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Endocrinologist to offer advice on caring for transgender youths :

October 18, 2018

Editor's note:The 2018 AAP National Conference & Exhibition will take place from Nov. 2-6 in Orlando.

If pediatric endocrinologist and adolescent medicine specialist Norman Spack, M.D., were giving a presentation on caring for transgender youths 15-20 years ago, pediatricians’ reaction might have been: “Why is this relevant to me?”

“In my more recent experience, I find that the pediatricians I have spoken to are craving more information about these kids,” said Dr. Spack, founder and director emeritus of Gender Management Service (GeMS) at Boston Children’s Hospital and associate clinical professor of pediatrics at Harvard Medical School.

Dr. Spack aims to satisfy pediatric health care professionals’ desire for more information during a plenary session titled “Caring for Transgender Youth (P4042)” from 10:50-11:10 a.m. Tuesday, Nov. 6, in the Valencia Ballroom of the convention center.

He will begin by defining terms that often are a source of confusion such as gender, sex, sexual orientation and gender identity. Then, he will review the use of puberty blockers, outcomes data and the mental health consequences of starting treatment after puberty, which he has seen firsthand.

Dr. Spack began working with transgender adults in 1985. Since then, he has cared for about 250 adults, most of whom were not treated in early adolescence and were physically mature in ways that were not easily changeable. As a result, many showed serious social and family disruption, he said.

Now, transgender adolescents have access to medications that suppress puberty through a clinical protocol pioneered in the Netherlands. Later, if desired, they can take cross-sex hormones and undergo gender reassignment surgery. If an adolescent decides to stop taking the puberty-blocking medication, he or she will progress through puberty.

“The Dutch developed this protocol (to block puberty) because they were giving their adult patients everything anyone could get — free care, free medicine, free surgery — and yet their suicidality was horrible,” said Dr. Spack, who went to the Netherlands to learn about the protocol.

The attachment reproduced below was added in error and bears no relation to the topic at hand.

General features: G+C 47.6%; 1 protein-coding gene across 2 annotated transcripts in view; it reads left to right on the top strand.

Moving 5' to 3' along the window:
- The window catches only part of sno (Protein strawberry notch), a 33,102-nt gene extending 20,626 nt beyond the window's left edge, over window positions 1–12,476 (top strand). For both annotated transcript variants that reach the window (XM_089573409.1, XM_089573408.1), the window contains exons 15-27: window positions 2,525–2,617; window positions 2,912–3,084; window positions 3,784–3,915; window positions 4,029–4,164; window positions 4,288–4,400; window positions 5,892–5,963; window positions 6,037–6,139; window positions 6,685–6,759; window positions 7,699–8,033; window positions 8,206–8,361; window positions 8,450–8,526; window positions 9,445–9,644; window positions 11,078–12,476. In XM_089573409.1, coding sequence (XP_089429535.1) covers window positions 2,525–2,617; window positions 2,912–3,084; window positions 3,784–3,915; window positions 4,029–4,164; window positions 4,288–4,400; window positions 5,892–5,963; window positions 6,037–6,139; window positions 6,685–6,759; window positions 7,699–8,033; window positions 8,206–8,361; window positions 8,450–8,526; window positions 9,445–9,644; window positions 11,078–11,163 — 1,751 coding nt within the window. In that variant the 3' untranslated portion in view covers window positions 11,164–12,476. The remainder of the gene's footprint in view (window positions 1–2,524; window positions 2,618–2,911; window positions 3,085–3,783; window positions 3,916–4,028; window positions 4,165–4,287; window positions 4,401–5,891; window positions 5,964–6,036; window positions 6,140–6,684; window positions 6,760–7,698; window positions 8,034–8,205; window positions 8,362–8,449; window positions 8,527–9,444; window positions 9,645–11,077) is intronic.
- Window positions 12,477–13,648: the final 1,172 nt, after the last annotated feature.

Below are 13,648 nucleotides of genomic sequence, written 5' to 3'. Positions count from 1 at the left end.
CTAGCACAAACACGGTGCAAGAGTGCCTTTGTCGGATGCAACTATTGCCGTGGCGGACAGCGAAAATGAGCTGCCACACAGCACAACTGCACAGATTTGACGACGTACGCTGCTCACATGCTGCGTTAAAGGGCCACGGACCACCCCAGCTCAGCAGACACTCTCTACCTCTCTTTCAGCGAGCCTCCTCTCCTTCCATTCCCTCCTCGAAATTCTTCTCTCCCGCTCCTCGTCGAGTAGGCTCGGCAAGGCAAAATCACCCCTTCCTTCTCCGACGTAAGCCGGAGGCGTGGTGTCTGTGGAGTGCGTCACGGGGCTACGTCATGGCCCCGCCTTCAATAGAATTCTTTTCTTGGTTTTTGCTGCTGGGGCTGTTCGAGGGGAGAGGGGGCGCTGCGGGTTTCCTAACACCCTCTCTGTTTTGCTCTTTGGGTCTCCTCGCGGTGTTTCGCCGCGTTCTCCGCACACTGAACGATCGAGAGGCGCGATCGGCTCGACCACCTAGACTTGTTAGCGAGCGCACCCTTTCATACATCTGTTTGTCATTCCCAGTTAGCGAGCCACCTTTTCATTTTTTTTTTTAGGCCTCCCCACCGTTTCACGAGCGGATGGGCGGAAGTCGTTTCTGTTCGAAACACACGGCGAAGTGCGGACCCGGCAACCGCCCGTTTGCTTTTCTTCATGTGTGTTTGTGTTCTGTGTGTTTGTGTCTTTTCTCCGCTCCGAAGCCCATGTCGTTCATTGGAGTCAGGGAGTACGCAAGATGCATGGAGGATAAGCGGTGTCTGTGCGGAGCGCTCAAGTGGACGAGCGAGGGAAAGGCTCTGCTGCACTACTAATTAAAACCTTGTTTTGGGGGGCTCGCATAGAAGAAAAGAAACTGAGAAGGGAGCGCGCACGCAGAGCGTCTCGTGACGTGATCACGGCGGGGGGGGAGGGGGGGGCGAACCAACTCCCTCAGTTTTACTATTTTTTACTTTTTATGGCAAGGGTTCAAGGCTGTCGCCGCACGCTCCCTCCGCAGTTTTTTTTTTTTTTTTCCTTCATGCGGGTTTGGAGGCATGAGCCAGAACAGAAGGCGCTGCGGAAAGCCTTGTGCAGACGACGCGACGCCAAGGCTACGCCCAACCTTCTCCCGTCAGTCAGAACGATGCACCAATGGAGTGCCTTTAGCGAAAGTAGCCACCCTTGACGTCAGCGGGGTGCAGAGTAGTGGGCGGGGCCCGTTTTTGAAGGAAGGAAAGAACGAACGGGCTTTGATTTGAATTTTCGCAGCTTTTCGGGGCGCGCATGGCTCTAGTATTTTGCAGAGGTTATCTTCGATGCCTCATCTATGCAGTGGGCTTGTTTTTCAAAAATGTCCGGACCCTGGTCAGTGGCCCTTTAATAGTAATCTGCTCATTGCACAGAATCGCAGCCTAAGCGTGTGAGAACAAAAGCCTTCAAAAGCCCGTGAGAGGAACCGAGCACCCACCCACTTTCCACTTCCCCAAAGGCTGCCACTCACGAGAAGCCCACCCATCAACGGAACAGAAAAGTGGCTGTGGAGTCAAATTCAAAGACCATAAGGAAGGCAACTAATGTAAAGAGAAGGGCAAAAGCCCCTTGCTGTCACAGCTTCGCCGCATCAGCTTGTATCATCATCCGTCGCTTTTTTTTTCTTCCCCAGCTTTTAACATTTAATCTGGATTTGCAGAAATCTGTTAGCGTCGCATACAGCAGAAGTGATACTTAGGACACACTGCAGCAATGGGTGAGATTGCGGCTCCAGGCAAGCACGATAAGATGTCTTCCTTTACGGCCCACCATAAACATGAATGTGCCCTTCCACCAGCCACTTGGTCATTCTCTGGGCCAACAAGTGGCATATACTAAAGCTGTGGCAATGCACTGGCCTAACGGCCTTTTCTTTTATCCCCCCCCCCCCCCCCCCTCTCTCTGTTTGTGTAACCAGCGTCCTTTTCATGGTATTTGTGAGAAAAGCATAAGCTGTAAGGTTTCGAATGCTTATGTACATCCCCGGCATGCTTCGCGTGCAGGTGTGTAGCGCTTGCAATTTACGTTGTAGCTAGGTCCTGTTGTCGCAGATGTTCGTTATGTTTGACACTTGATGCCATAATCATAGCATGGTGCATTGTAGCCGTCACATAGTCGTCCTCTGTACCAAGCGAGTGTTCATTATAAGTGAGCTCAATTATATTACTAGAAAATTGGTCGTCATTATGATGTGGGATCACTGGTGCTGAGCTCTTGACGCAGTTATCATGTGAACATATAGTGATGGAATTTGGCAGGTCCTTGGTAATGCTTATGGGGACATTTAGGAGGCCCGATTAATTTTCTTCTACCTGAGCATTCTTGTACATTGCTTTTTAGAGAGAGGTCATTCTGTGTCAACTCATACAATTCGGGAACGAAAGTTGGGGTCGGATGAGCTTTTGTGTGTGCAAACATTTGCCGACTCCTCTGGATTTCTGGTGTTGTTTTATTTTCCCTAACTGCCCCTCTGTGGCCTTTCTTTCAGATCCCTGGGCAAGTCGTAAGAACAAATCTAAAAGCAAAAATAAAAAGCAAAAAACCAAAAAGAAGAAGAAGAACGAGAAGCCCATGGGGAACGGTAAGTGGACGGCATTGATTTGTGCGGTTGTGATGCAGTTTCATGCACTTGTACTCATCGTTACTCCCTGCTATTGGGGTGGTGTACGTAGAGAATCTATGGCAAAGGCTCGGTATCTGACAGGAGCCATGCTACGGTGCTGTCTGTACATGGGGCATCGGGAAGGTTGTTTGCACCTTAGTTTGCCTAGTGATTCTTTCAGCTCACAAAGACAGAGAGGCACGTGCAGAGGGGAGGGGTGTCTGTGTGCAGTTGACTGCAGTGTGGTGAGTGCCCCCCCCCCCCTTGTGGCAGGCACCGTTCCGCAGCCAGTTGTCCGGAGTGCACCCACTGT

The Academy recently published the policy statement Ensuring Comprehensive Care and Support for Transgender and Gender-Diverse Children and Adolescents (, which outlines the pediatrician’s role in promoting the health and positive development of transgender youths. The policy states that interventions, including pubertal suppression, hormones and surgery, may be appropriate for some transgender individuals, but risks, benefits and factors unique to each patient and family should be considered.

Since he began caring for transgender children in 1990, Dr. Spack has had hundreds of patients. He plans to show photos of some of them to illustrate the physical effects of puberty blockers and discuss the positive impact he has seen on their mental health.

“Do you know that if nobody does anything or provides support to the kids who happen to be transgender, between age 16 and 25, 45% will attempt suicide in that interval,” he said.

Therefore, it’s important for pediatricians to ask nonthreatening questions to determine if youths are struggling with their gender identity and to support them, Dr. Spack said.

“I want them (pediatricians) to understand that kids who I get (as patients) have been in somebody’s pediatric practice,” he said. “That’s why I want them to be prepared.”

For more coverage of the 2018 AAP National Conference & Exhibition visit and follow @AAPNews on Twitter and Facebook.

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